AMP content mismatch
AMP or accelerated mobile pages is a lighter version of a webpage for mobile users. The content of the AMP version of a webpage should have the same content.
Make sure that the AMP page is canonicalized to the correct web page. AMP content mismatch manual action will not gravely affect your rankings but Google will drop the AMP version for mobile search results and show the original webpage instead.
Sneaky mobile redirects
Mobile users may see a different version of a webpage if its a feature that is specifically for mobile users. However, there are instances where mobile users are redirected to a different URL either through code or a script that forces mobile users to open an ad.
If you have been given this manual action and you did not place it there intentionally, check if your website is hacked or scan for malware.
What to Do After Fixing Manual Actions?
After ensuring that you fixed the problems causing the manual action, you should submit a reconsideration request to Google in the Manual Action report.
In writing a reconsideration request, be as detailed as possible on how you fixed the error. If your website has been hacked, make sure that you also let Google know about it. Regardless of the gravity of issues, reconsideration requests may take a few days or weeks. Google will inform you through email if the review is complete and you will be informed if the fix has been accepted or rejected.
Best Practices when Fixing Manual Actions
Fix all issues on all pages before requesting for a reconsideration
Since receiving a manual action will result in lost rankings and traffic, some webmasters would apply half done fixes to start the review and regain their traffic as early as possible. It is best that you be patient and make sure your website is clean from any issues that resulted in a penalty.
Make the pages accessible
Make sure that the pages affected by the manual action are not blocked from crawling through the robots.txt.
Do not send reconsideration requests repeatedly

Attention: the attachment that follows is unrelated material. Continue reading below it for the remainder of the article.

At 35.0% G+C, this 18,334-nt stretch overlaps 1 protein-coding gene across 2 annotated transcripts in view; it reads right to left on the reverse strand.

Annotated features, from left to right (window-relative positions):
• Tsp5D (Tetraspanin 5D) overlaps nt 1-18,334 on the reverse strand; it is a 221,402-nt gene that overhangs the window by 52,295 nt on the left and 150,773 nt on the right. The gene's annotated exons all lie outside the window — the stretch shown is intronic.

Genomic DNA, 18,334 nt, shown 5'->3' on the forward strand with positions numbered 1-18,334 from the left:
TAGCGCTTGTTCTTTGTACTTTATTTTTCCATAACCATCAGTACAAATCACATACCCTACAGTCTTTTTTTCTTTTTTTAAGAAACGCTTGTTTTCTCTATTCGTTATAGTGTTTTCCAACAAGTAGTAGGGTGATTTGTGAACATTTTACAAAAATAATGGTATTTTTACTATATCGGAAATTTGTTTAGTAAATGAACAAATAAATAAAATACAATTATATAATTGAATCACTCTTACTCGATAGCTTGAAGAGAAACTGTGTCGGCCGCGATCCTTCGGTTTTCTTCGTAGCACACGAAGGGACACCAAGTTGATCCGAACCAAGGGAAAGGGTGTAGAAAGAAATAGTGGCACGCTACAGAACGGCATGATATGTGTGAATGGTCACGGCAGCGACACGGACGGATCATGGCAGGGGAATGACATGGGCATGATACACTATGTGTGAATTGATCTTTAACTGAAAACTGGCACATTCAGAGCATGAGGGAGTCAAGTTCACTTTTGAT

Repeatedly sending reconsideration requests will not make the review process any faster and might just result in Google seeing you as spamming
How Long Before My Website Can Recover?
There is no way to tell how long before your website can regain its rankings and traffic. It may depend on the gravity of the penalty. If it’s just a few pages on your website, it might take a few weeks or a month. If it’s on your whole website, it can take months or maybe years. Once you fix a manual action, Google will not give you a timeline.
What you should know is that when a webpage or website gets penalized by Google, it loses all trust and authority. You’ll be starting fresh and you need to work your way up again.
How do I Avoid Manual Actions?
It’s pretty simple, do White Hat SEO. It is the right way of doing SEO and it should be the only way you are doing it.
Create a holistic optimization plan for your website. Make sure you have a good user interface and user experience, optimize for mobile, and publish great content that attracts links. You have more than 200 ranking factors to work with and every day you should start looking into at least one of these factors and ask yourself – “what can I optimize today?”.
You’ll be needing a lot of patience but continuously improving your website the right way is 100% better than trying to recover from a manual action.